Figure 1
figure1

Wrinkled nanoporous substrate.

(a) Schematic diagram of the preparation of wrinkled nanoporous films. (b) Photograph of a plasmonic substrate consisting in a wrinkled nanoporous film with dimensions 30 mm × 15 mm supported on a polymer substrate. (c) Photograph of the substrate used in this work with dimensions of 8 mm × 8 mm.

Results

The microstructure of the as-prepared nanoporous film used in this study is illustrated in Fig. 2a . As shown in the low-magnification scanning electron microscopy (SEM) image, the as-prepared film is flat before wrinkling treatment. The dealloyed film possesses bicontinuous nanoporosity and free etching leads to nanopores and ligaments nearly identical in size, geometry and topology ( Fig. 2a inset). Quasi-periodic wrinkles formed by annealing distribute uniformly across the entire film ( Fig. 2b ). The biaxial wrinkling gives rise to rose-petal-shape nanostructures, as shown in the inset of Fig. 2b . According to chemical composition analysis, the nanoporous film contains more gold than silver after dealloying, in a proportion of 71:29 (at. %) ( Fig. 2c ). It is worth noting that the wrinkling treatment does not cause any obvious change in the nanoporosity of the wrinkled nanoporous film except for a slight coarsening of the nanopores and the gold ligaments. Owing to the large deformation caused by wrinkling, cracks are frequently observed along the ridges of wrinkles ( Fig. 2d ), which form nanogaps by interleaving fractured gold ligaments with various spaces from smaller than one nanometre to tens of nanometres.

Figure 2
figure2

Microstructure characterization of wrinkled nanoporous films.

(a) SEM micrographs of the flat nanoporous film with a characteristic length of 20 25 nm. (b) Microstructure of a wrinkled nanoporous film with a quasi-periodic wavelength of 10 15 µm. (c) Chemical composition of a nanoporous film measured by energy dispersive X-ray spectroscopy. (d) Microstructure of wrinkle ridges showing nanogaps, interleaving broken ligaments and linear chains of self-similar nanocavities.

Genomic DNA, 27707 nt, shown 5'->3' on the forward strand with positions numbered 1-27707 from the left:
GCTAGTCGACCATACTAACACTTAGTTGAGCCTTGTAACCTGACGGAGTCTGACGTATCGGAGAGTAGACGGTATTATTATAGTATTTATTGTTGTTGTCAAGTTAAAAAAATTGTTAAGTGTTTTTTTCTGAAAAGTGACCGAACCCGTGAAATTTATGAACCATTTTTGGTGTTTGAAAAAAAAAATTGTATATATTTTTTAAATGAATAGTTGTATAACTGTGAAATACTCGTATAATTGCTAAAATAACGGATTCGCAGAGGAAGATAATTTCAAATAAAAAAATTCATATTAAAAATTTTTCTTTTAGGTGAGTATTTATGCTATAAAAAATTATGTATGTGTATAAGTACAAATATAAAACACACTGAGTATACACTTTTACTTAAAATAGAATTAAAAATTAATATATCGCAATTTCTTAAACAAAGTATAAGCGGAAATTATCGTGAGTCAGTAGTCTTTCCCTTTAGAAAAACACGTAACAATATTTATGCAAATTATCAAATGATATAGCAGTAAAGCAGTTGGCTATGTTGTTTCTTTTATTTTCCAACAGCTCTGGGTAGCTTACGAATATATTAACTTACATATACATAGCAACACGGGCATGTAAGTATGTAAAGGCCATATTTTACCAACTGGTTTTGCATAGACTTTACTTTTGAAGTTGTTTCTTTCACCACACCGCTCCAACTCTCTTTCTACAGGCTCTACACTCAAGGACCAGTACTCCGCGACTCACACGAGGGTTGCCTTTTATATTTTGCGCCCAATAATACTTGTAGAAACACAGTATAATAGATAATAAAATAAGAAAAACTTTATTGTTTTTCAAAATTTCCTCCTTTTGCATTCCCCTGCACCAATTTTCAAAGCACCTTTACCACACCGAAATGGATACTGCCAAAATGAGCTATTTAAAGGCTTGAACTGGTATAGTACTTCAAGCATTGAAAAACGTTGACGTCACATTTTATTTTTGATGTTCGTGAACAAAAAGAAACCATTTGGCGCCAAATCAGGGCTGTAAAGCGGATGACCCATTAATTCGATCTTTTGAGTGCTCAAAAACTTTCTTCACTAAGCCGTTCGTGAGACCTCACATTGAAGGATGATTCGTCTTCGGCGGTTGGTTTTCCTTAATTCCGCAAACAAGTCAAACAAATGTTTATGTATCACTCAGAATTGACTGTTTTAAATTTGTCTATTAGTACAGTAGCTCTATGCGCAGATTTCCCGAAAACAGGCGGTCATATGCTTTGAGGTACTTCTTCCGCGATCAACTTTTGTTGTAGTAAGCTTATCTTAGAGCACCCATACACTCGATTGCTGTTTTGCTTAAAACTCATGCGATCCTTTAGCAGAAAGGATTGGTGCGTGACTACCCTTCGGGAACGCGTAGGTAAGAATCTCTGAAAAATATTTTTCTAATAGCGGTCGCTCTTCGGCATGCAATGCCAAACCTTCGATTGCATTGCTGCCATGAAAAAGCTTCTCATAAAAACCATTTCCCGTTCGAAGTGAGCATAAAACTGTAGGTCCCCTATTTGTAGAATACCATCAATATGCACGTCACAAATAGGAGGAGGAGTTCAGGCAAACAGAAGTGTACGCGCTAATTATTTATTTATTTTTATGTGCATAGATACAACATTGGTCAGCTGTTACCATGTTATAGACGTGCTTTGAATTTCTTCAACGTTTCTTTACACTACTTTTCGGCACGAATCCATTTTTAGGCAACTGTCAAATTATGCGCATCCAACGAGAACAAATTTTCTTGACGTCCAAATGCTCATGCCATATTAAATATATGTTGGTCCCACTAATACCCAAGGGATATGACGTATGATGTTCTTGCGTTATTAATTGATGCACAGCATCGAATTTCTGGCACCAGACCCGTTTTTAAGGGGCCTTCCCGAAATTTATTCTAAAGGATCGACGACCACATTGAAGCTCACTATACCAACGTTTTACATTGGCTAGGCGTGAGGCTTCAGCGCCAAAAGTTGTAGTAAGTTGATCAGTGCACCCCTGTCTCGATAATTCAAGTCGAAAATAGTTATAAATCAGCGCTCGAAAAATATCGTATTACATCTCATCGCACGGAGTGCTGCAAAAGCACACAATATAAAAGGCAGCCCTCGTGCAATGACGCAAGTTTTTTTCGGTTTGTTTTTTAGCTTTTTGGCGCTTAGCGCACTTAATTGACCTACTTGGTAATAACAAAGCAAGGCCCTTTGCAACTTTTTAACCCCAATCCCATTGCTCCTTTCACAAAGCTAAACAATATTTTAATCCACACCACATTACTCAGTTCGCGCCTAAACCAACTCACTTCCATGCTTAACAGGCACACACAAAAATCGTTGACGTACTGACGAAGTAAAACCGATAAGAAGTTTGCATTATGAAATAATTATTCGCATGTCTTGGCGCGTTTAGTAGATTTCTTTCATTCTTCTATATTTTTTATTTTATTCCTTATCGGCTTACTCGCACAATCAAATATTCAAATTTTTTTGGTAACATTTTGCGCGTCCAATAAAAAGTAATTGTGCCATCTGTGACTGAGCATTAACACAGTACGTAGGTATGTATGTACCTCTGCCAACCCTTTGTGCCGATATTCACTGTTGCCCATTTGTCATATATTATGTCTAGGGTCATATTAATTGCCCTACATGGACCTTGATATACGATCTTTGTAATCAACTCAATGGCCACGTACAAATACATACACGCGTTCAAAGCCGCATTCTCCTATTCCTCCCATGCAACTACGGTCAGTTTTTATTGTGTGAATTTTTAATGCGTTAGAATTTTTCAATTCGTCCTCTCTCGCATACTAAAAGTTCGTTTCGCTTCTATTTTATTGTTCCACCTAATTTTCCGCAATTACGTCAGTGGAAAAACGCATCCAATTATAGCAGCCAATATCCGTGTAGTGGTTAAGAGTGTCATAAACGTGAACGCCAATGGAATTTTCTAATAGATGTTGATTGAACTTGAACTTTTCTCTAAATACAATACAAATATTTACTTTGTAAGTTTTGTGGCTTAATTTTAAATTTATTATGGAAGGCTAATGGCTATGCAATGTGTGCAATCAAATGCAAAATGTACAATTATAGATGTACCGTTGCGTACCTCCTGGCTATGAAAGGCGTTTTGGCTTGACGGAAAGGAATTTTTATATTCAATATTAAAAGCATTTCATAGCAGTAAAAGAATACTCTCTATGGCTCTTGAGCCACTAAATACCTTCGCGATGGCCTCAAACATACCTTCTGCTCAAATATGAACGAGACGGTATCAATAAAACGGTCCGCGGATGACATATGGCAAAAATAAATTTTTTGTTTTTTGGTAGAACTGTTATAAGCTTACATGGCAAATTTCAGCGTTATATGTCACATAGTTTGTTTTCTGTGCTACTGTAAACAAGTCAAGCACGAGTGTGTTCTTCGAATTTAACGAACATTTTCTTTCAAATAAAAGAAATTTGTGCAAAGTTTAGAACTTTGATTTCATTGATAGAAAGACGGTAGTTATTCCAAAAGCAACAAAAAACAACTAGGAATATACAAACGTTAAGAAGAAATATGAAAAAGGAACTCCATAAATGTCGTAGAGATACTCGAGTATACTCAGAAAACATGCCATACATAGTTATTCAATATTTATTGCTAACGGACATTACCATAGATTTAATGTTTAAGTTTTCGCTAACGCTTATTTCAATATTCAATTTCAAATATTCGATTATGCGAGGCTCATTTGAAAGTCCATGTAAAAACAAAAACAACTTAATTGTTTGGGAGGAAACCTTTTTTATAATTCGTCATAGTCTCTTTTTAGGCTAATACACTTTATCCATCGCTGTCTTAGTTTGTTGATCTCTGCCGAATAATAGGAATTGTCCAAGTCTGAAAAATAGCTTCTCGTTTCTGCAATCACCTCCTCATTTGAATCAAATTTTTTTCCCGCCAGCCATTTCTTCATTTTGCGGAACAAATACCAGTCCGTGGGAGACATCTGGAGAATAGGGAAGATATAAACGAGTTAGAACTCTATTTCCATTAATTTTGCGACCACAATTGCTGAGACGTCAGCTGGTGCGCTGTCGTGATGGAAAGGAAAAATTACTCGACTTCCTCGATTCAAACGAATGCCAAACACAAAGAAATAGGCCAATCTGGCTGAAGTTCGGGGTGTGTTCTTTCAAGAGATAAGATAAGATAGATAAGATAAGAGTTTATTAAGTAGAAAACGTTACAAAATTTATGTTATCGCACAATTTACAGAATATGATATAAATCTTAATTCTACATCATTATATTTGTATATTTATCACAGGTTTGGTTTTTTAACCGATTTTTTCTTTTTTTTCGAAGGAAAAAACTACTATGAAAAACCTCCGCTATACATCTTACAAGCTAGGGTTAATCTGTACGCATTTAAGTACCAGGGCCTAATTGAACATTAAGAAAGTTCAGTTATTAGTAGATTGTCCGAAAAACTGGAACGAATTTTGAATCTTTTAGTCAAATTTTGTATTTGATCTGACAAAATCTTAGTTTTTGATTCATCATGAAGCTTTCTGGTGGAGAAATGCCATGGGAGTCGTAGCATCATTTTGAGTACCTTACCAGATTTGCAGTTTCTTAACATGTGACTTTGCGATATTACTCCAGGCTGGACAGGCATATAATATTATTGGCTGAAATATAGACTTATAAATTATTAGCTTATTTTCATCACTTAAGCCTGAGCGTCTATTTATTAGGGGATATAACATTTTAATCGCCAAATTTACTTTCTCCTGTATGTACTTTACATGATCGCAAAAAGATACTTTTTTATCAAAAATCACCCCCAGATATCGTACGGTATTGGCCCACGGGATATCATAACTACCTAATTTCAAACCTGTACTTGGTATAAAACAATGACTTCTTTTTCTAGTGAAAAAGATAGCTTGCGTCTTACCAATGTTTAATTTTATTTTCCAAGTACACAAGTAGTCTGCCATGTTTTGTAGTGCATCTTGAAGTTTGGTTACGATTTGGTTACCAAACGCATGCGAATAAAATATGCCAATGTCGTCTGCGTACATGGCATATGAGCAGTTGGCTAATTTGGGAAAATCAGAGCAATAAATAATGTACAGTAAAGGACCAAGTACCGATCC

We first demonstrate the SERS efficiency of the wrinkled nanoporous film by comparing average Raman intensities of active fluorescent molecules of R6G deposited on the flat nanoporous film and the wrinkled one. As illustrated in Fig. 3a , Raman signals are undetectable for R6G with 1×10−10 M concentration on the flat film. However, intense characteristic Raman bands of R6G at the same concentration emerge on the wrinkled film. Even when the R6G solution is further diluted to 1×10−12 M, the characteristic bands of R6G are still clearly visible. The Raman mapping image shows wrinkle patterns due to the enhancement of the Raman signals along with the fluorescence background from bright ridges ( Fig. 3b ). The overlay ( Fig. 3c ) of the Raman mapping with the corresponding optical microscopic image indicates that the strongest enhanced signals are mostly from broken wrinkle ridges. Since Raman scattering is an extremely inefficient process with a cross section (10−30 cm2 per molecule) 14 orders of magnitudes smaller than that of florescence from the chromospheres with large quantum yields (10−16 cm2 per molecule)1, the SERS signal is comparable with normal fluorescent signal only at ultra high SERS enhancement. Unlike fluorescence signals, SERS is rich of molecular information provided from light scattered from very local and confined fields (“hot spots” which are about 1 μm2 size in this study and identified by Raman fingerprints). Even at 10−10 M, a typical SERS spectrum with plenty of peaks recorded from a single hot spot ( Fig. 3d ) suggests ensemble molecules in the probe region27.

Figure 3
figure3

Single molecule detection of R6G molecules.

(a) Raman spectra of R6G from a flat nanoporous Au79Ag21 film and wrinkled one. (b) Typical Raman map of R6G (10−12 M) on the wrinkled Au79Ag21 film. The pixel size in the Raman map is 250 × 250 nm2. (c) Overlay of the image in b and the corresponding optical microscopic image. The hot spots can be identified along the broken gaps of the wrinkled nanoporous film. (d) Typical SERS spectrum (blue) taken from a hot spot for 10−10 M R6G. Single molecule SERS spectra (A) (B) (C) for 10−12 M R6G taken from the three hot spots in the same colour squares in b. The inset in d gives the statistical distribution of Raman intensity of 28 hot spots in a Raman map of 10−12 M R6G. The laser excitation is 532 nm.